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The results were expressed as mean and standard deviation. AMH levels were compared between before and after cystectomy using paired t-test. A p value of less than 0.05 was considered statistically significant

[Table 3] shows the effect of laparoscopic cystectomy on AMH levels in endometriotic and non endometriotic cysts. AMH was significantly reduced in both endometriotic and non endometriotic cysts after 1 week (p< 0.05) and 3 months (p< 0.05) of cystectomy compared to preoperative levels.
Table 3: Effect of laparoscopic cystectomy on AMH levels in endometriotic and non-endometriotic cysts

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The results were expressed as mean and standard deviation. AMH levels were compared between before and after cystectomy in endometriotic and non endometriotic cysts using paired t-test. A p value of less than 0.05 was considered statistically significant.

[Table 4] shows The changes in the AMH values were not related to the size of the cyst as shown by the results. The was no significant difference found in the baseline, day 7 and day 90 AMH values among the patients with different sizes of ovarian cyst.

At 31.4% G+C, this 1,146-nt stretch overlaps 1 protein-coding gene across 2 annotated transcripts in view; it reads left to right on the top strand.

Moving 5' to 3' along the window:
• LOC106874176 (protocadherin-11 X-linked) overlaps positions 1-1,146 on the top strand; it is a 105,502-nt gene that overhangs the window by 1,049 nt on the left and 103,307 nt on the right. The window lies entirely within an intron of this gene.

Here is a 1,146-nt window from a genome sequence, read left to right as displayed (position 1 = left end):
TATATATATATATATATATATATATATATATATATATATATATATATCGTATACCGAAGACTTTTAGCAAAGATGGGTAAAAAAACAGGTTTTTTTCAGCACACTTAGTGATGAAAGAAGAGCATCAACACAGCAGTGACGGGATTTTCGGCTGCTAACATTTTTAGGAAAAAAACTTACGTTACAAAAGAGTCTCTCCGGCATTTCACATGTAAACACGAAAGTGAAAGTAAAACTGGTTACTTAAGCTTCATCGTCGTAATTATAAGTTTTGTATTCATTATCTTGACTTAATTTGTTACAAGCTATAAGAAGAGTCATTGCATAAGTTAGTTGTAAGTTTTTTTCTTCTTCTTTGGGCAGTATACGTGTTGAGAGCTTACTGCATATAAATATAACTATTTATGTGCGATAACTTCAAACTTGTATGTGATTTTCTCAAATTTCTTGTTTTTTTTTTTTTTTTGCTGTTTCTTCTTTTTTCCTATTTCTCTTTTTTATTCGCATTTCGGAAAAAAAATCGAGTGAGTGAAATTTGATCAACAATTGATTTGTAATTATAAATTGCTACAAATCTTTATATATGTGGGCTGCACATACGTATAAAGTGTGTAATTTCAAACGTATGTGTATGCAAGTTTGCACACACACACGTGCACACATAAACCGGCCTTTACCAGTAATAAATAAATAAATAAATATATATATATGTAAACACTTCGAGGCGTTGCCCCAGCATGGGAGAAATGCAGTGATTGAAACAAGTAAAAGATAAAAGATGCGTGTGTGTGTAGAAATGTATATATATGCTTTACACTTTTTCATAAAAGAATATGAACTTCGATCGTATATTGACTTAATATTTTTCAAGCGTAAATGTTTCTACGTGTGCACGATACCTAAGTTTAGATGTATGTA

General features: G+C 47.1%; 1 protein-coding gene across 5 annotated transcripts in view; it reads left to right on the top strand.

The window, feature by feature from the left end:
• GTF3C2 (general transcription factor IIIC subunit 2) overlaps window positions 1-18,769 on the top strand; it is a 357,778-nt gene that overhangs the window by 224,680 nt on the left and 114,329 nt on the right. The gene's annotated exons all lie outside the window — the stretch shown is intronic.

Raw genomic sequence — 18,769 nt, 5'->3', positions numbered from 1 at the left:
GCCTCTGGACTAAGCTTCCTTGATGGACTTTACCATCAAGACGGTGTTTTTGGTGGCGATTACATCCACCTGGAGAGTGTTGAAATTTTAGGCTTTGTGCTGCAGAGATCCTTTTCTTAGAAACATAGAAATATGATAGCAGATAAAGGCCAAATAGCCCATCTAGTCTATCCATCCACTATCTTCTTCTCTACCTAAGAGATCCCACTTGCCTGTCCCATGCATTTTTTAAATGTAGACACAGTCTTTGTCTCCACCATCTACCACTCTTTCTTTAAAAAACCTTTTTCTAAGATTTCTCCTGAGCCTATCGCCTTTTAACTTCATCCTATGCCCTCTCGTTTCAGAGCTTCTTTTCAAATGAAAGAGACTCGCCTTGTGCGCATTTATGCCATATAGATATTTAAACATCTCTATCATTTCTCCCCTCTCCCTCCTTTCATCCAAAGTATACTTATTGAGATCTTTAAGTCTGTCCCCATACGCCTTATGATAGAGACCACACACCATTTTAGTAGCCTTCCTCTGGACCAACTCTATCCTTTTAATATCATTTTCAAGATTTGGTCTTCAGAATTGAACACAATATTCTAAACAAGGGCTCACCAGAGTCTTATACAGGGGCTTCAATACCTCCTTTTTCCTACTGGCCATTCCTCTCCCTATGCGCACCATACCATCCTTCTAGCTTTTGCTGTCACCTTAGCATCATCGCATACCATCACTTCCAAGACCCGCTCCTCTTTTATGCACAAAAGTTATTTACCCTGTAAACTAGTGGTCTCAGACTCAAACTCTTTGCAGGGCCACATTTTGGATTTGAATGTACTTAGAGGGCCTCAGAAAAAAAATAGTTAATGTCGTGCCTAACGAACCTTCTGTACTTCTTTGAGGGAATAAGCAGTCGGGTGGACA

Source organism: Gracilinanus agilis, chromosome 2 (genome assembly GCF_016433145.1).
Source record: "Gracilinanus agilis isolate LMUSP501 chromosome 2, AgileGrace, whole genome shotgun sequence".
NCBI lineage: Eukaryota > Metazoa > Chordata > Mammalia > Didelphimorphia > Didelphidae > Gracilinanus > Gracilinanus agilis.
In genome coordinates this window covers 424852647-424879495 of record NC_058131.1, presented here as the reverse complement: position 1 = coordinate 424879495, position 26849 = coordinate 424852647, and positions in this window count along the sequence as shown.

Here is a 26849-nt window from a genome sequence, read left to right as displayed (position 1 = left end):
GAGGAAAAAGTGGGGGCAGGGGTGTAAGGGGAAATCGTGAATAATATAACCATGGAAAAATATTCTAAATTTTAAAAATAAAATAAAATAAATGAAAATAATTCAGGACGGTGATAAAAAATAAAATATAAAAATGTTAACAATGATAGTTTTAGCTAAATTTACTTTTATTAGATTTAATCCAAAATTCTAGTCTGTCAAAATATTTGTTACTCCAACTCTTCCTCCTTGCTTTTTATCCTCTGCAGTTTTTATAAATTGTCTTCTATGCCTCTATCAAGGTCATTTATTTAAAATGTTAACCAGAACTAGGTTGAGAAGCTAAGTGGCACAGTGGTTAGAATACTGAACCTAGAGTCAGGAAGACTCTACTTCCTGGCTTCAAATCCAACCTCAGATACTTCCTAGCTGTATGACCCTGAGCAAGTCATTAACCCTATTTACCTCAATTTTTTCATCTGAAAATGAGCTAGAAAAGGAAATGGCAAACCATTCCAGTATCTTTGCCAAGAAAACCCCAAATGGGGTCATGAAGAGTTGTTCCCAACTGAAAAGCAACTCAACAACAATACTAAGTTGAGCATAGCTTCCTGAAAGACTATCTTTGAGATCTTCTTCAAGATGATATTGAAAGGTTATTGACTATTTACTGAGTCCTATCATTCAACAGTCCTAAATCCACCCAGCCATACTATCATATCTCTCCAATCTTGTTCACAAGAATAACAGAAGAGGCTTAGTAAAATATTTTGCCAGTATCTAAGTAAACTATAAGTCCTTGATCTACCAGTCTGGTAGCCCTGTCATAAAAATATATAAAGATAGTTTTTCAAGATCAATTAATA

Table 4: AMH values in the different cyst sizes at baseline and after cystectomy

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No conception occurred during the study period.

[Figure 1] shows the changes in the mean AMH value in the different types of cysts. It was noted that among all the cysts, the mean baseline AMH value was less in patients with endometriotic cyst. The percentage of reduction in the AMH values measured on the 7th postoperative day was found to be greater with endometriotic cysts (54%) followed by mucinous cystadenoma (32%). On day 90, greater recoveries of the AMH values to the baseline AMH levels were observed with cystic teratoma (83% of the baseline AMH levels).
Figure 1: Comparison of anti-Mullerian hormone changes in different cyst types

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   Discussion Top